World Library  
Flag as Inappropriate
Email this Article

Article Id: WHEBN0033931523
Reproduction Date:

Title:  
Author: World Heritage Encyclopedia
Language: English
Subject: Fisheries law, Walleye fishing, Adam Soliman, Fisheries observer, Pop-up satellite archival tag
Collection:
Publisher: World Heritage Encyclopedia
Publication
Date:
 

Slot limits are based on the principle that bass populations exhibit different habitat requirements during different phases of their life histories. Slot limits focus on protecting one segment of the life history which can influence overall fishing success.[1]

Ways to protect fish populations

When an angler is fishing, he or she must measure the fish caught to make sure it meets the state's wildlife and fisheries requirements. Every state has their own limits for fish that are native to their ecosystems. If the fish meets the requirements then the angler is allow to keep the fish, but can only keep a certain amount of fish of that species. Besides a Slot Limit there are other ways and limits that officials can use to protect a fish population.

  1. Minimum size limits- important when higher levels of reproduction are required.[1]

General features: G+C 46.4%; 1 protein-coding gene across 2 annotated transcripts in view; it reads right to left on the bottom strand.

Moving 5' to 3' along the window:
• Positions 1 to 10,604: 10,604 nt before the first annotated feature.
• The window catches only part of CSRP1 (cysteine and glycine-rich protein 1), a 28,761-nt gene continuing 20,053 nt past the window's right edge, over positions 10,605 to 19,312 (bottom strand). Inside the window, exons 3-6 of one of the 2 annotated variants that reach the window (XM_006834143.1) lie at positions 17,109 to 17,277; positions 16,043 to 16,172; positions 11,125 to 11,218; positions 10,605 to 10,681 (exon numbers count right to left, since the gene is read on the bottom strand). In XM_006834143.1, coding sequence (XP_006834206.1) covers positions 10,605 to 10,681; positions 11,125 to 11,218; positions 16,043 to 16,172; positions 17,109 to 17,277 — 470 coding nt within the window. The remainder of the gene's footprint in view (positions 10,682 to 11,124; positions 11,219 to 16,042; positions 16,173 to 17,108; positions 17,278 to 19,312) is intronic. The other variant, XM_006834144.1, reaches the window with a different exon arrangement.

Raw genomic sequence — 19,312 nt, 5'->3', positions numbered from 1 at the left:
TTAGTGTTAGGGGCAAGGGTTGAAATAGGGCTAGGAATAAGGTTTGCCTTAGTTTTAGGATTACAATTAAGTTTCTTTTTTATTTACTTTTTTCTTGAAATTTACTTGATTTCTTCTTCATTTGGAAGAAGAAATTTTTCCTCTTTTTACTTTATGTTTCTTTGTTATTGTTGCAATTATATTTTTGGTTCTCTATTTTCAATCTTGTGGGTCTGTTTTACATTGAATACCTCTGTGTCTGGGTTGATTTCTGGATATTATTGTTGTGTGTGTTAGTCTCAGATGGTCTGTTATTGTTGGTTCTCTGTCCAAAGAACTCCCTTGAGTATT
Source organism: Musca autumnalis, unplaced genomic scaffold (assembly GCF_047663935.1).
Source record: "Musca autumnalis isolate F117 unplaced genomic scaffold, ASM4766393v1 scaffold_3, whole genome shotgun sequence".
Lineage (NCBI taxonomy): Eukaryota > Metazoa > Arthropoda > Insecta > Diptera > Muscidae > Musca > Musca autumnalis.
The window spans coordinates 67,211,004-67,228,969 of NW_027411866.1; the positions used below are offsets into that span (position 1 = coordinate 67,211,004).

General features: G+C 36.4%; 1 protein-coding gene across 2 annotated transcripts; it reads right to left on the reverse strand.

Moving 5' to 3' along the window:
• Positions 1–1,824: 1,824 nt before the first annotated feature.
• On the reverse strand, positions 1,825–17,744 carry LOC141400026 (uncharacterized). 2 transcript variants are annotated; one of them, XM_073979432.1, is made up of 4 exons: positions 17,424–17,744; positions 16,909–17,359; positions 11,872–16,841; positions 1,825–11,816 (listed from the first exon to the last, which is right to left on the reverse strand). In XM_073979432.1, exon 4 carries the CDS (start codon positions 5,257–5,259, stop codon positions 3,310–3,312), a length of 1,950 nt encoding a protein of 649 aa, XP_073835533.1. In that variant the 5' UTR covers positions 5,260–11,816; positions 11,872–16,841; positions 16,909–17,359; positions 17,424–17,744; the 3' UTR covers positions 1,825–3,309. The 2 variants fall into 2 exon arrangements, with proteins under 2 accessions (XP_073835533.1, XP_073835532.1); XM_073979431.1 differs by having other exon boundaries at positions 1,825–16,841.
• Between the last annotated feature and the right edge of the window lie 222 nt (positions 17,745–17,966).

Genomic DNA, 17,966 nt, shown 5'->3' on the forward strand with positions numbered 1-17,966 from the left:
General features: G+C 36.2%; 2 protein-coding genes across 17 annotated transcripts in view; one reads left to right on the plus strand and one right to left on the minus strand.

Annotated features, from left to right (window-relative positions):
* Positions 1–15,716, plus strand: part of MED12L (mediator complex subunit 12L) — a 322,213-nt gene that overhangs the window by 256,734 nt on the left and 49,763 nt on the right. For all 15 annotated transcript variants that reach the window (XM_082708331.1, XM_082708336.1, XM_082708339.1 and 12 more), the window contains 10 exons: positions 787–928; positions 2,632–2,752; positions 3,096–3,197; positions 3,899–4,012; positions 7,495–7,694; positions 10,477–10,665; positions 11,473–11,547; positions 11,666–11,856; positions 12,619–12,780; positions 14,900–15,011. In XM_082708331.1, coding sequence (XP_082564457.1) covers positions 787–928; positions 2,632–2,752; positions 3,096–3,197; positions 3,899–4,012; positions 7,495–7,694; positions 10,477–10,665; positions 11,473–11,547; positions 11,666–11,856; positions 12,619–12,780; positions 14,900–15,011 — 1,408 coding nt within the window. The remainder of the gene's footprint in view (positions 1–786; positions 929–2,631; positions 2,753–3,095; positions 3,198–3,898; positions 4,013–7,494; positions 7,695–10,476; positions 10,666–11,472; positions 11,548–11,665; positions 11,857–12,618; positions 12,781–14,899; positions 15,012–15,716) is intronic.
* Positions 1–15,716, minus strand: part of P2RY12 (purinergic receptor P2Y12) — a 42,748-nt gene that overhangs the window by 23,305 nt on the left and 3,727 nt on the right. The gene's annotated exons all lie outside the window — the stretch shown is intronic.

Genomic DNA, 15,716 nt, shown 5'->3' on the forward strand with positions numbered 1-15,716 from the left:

2. Creel Limits- used to prevent the harvest of too many fish at once, allowing more fish to reach larger sizes.[1] Guist Creek Lake is an example of a lake that has decided that a creel limit was necessary for there native fish species.
  3. Closed Seasons- used to help protect fish during their spawning seasons. If a given area puts a closed season into action an angler is not allowed to fish this area during specified times of the year.

Mode of action

Before a slot limit can be put into action, four things must be taken into consideration in order to make sure no harm is done to the ecosystem:

As a large mouth bass grows they must reach a certain size to enter the reproductive stage. These fish reproduce with more frequency during a certain age and weight in their lifespan.
The desired slot limit for large mouth bass

Growth rate

Growth rate can be defined as how long it takes for a fish to reach a given size. Even though growth rate differs from lake to lake, an average Largemouth Bass can grow up to 3 pounds in less than three years, which is considered rapid growth.[2]

Recruitment

Recruitment is defined as the number of young fish that live to adulthood. Lakes with 20 to 40% coverage of aquatic plants usually have high bass recruitment, whereas lakes with little shoreline cover often have low to intermediate recruitment.[2] If a lake has a high recruitment, this is a good situation for a state to use the slot limit because it will help control the number of small fish in a population. When the recruitment is low, this is where a state would use the minimum-size limit to control the fish population.[2]

Mortality

Mortality rate is the percent of fish in a given lake that die. To find the true mortality rate of a lake, officials must divide the number of fish harvested plus fish killed from hooks, then divide that number by the number of fish that die each year.

Finally